Guitar Pickup Magnets: Sounds, Types, and Choices

Guitar pickup magnets play an important role, but most people know very little about them. Most guitarists only think about the number of wraps of wire and pole pieces.

To them, these are the sole contributors to their sound. But the pickup is a complex piece of equipment that requires a magnet to do the heavy lifting.

The size and type of magnet that is used play an important role in the tone of the guitar pickups output.

The magnetic field converts string vibration into an electrical signal. The magnet’s shape, strength, and size all play a role in how pickups sound.

In this Killer Rig article, we are going to look at different types of guitar pickup magnets. And how you should choose the right one for your tone.

Magnet Type Summary

If you want to learn about the pickup magnets, keep reading. If you’re in a hurry and just need a quick comparison, here is what you can expect from the magnet types:

  • Alnico 2: smooth, warm tone. They have the lowest output of all the types.
  • Alnico 3: Darker sound with a glassy top-end. They produce slightly more output than the Alnico 2. Great for neck pickups.
  • Alnico 4: You can expect a pretty balanced tone from these magnets. The output is good for hard rock and softer genres.
  • Alnico 5: balanced by punchy sound. This is due to their more aggressive nature. These are the more common magnets found in pickups.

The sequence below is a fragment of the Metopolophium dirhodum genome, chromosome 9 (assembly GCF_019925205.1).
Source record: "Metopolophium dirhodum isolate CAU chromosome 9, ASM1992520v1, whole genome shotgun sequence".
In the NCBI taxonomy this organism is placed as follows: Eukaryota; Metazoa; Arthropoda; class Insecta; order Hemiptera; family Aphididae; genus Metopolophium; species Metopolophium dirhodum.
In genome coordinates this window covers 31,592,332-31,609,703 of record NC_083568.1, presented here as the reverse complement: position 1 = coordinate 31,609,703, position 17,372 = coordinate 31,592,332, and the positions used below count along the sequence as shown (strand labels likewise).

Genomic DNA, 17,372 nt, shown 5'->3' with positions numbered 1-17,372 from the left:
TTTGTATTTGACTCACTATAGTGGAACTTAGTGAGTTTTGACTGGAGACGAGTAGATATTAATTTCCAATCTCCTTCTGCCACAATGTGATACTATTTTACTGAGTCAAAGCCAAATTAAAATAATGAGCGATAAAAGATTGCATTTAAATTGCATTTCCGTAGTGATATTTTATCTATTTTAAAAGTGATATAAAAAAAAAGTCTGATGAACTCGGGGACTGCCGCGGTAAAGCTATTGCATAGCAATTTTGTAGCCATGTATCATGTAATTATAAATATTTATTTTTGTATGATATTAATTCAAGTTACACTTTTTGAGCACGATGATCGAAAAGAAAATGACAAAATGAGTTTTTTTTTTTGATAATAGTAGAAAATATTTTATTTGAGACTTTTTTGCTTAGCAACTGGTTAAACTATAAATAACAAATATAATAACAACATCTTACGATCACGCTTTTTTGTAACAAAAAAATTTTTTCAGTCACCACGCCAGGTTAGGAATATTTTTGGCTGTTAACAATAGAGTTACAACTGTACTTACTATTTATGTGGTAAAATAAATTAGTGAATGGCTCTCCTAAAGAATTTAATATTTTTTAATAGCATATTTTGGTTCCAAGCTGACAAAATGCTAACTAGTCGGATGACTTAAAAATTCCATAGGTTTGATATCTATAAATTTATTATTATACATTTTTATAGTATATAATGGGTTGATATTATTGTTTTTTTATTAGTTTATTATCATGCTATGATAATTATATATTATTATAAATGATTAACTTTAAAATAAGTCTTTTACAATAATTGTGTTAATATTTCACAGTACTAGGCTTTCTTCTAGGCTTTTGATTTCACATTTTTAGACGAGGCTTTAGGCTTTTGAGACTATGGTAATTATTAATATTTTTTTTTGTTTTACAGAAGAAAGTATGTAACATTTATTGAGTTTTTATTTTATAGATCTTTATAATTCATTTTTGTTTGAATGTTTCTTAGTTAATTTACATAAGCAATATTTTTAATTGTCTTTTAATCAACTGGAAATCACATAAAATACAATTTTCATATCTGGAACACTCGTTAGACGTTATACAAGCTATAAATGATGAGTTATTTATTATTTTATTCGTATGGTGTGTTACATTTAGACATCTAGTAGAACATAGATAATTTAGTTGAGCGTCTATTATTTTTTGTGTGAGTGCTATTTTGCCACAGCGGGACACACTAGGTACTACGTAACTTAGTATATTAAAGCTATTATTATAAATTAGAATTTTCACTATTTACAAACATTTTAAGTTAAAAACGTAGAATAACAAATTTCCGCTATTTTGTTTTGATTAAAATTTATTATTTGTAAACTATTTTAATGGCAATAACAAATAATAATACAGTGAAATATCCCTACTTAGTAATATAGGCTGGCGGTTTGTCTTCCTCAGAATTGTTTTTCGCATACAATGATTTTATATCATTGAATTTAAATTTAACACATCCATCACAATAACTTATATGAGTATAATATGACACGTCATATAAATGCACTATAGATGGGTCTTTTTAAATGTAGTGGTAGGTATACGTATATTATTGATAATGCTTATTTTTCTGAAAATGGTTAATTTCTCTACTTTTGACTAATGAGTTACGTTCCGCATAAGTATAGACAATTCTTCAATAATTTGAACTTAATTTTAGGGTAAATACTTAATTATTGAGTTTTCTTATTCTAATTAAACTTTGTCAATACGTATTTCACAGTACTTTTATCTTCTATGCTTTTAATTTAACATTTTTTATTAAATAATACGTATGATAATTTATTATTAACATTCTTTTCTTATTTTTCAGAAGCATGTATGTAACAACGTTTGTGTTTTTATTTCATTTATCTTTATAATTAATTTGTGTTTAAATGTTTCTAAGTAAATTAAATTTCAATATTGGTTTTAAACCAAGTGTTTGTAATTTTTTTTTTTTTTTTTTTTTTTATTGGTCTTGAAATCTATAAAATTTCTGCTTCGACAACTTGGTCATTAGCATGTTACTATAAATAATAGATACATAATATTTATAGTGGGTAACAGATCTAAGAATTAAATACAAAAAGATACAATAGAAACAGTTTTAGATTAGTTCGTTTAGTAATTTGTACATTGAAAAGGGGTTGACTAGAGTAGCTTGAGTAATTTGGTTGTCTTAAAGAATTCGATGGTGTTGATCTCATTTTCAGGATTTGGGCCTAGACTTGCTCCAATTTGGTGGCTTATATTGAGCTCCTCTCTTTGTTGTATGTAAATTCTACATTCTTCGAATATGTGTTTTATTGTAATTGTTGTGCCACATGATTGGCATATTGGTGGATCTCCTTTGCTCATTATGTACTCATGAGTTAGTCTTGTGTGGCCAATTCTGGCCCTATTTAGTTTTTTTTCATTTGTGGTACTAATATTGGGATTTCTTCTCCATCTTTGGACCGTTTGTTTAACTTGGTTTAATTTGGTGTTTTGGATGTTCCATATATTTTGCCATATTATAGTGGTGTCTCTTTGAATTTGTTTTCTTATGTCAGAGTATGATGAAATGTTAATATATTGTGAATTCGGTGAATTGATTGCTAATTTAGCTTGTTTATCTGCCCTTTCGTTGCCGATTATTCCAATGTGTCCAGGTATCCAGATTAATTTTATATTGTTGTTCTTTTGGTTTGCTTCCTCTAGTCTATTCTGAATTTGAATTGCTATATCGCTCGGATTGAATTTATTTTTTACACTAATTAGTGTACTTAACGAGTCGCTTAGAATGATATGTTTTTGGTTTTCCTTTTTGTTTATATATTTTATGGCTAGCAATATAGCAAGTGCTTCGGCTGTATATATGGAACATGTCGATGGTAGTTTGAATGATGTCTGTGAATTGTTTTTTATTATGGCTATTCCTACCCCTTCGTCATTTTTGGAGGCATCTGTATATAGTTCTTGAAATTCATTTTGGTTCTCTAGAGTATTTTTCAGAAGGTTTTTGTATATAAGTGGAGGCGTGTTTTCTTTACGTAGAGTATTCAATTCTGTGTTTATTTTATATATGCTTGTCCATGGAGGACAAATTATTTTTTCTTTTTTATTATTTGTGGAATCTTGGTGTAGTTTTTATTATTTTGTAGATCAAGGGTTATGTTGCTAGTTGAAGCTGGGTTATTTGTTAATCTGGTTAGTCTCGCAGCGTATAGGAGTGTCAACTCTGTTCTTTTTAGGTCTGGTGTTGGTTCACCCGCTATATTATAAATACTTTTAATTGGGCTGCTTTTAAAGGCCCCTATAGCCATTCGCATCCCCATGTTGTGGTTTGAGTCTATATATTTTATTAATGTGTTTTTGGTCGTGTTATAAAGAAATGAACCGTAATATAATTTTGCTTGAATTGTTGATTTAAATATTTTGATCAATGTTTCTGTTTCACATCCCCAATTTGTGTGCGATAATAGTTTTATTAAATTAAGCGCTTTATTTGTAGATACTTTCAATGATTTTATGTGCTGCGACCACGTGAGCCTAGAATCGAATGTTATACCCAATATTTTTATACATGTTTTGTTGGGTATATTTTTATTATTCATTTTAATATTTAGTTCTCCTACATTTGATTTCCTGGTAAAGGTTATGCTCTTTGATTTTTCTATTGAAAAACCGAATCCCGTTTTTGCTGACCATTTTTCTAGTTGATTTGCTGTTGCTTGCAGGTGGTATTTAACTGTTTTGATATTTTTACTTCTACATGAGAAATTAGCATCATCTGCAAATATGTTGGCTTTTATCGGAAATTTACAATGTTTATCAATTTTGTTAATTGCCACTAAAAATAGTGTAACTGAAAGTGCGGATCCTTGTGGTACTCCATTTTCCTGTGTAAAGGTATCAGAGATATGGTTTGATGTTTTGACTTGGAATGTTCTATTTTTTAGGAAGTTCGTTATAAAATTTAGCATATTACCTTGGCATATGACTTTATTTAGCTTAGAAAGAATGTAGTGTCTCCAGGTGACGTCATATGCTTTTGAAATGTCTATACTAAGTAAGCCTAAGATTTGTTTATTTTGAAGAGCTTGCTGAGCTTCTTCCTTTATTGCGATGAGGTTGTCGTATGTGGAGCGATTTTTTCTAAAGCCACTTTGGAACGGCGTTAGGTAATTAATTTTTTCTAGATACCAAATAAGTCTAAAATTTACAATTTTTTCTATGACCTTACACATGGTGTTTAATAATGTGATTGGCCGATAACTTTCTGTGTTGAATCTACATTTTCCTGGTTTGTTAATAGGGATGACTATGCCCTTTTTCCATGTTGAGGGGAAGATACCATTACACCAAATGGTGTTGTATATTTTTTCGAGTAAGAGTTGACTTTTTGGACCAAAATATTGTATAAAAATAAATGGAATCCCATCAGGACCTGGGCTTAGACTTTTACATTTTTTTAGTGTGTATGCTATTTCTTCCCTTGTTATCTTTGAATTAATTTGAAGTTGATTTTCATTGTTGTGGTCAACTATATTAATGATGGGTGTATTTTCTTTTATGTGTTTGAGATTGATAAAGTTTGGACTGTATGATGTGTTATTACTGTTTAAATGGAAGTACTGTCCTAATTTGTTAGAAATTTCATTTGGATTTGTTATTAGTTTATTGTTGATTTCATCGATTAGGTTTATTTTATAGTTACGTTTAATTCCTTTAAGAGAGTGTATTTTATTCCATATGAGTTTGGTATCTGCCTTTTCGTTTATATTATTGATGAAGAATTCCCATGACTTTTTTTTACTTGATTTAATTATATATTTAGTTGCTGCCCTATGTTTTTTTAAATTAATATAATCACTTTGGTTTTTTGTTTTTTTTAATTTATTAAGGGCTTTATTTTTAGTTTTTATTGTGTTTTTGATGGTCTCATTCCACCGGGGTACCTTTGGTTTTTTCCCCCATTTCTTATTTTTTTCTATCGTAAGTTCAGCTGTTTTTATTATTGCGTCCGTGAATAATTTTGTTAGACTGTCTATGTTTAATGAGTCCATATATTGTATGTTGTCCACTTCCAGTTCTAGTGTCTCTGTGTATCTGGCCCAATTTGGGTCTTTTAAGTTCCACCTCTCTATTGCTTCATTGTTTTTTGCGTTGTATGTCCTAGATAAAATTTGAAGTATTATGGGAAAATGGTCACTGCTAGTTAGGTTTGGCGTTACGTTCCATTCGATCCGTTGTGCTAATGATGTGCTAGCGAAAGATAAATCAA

• Alnico 8: The highest output possible with Alnico magnets is found in these pickups. Their sound is somewhat balanced and are good for harder genres of music.
  • Ceramic: like the Alnico 8 magnet types, ceramics have a similar output. Their sound is unique and can benefit a guitar made for extreme metal.

Guitar Pickup Magnets

There are a few different types of magnets used in guitar pickups. They are generally made from Alnico, ceramic, or a combination of other materials.

Alnico is an alloy made of aluminum, nickel, and cobalt. They get their name from the first two letters of the materials they are made from, Al-ni-co.

It was one of the first materials used in pickups because it’s very strong and produces a clear tone. The main downside to Alnico is that it can lose its magnetism over time.

Iron oxide and strontium carbonate are used to make ceramic magnets. They don’t lose their magnetism as quickly as Alnico, and they are less expensive to create.

Ceramics have the drawback of having a brittle, harsh tone. They are also known as ferrite magnets.

Some guitar pickups use a combination of Alnico and ceramic magnets. This gives the pickup a balance of clarity and power.